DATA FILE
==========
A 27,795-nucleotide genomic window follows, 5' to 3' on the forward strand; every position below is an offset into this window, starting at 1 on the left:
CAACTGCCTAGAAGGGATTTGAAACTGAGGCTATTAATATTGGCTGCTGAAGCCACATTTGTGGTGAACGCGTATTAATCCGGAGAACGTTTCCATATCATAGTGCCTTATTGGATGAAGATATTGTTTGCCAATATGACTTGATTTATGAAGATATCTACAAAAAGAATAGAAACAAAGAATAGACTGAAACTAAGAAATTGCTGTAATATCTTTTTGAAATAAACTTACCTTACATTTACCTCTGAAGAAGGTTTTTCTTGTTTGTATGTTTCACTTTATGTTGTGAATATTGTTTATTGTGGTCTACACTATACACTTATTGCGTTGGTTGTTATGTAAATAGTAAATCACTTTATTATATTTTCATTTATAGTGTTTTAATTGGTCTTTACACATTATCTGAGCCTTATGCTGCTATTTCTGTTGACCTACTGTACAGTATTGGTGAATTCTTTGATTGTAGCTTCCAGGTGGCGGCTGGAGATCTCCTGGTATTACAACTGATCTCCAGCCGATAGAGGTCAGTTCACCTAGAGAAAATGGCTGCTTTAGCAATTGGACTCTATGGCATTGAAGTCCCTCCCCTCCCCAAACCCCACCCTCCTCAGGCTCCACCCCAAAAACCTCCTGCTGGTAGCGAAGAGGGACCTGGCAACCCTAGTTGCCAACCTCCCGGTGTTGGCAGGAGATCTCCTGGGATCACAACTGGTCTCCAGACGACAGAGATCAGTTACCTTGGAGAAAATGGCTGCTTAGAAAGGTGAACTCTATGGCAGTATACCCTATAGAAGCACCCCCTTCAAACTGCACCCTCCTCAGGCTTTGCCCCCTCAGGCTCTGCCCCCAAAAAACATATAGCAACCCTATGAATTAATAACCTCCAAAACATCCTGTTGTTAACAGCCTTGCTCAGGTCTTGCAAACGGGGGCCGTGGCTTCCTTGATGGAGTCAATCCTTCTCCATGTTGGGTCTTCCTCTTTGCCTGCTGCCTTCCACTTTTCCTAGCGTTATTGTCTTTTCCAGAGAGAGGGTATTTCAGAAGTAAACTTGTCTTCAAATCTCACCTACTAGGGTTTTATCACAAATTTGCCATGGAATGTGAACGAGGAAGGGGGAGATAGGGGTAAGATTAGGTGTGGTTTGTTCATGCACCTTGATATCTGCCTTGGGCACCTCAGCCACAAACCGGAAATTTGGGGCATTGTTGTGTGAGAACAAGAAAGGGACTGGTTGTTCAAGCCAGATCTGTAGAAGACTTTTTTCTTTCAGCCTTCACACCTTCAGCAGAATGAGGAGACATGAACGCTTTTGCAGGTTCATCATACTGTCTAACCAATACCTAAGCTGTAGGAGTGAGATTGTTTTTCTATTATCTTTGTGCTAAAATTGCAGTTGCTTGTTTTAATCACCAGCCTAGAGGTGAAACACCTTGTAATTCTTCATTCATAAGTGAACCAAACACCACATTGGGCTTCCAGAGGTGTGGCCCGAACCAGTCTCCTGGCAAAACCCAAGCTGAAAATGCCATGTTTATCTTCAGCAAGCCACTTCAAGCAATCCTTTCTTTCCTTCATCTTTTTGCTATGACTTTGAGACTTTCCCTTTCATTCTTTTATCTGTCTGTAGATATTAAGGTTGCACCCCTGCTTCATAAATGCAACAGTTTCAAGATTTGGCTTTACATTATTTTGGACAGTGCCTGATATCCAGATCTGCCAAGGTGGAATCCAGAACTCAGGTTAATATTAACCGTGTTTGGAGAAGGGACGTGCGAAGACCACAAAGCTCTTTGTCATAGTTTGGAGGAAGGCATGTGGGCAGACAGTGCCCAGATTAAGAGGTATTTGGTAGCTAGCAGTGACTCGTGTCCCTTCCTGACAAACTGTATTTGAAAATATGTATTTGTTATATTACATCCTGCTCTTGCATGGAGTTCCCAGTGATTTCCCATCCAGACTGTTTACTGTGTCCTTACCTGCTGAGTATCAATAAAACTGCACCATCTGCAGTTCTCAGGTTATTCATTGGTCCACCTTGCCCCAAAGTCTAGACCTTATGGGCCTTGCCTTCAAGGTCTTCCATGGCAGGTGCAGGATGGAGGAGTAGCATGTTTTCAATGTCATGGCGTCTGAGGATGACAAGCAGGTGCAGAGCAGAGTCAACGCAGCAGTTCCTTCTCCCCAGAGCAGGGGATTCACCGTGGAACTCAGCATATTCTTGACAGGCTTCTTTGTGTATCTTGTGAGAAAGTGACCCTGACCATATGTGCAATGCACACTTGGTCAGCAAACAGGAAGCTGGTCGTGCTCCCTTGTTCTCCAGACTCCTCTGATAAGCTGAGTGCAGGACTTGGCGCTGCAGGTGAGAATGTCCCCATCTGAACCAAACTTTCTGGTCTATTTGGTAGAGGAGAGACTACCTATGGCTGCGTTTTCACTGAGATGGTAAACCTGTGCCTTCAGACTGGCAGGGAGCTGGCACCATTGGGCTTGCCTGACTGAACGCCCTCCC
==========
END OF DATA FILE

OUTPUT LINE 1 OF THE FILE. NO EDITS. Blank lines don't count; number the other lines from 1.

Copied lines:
A 27,795-nucleotide genomic window follows, 5' to 3' on the forward strand; every position below is an offset into this window, starting at 1 on the left: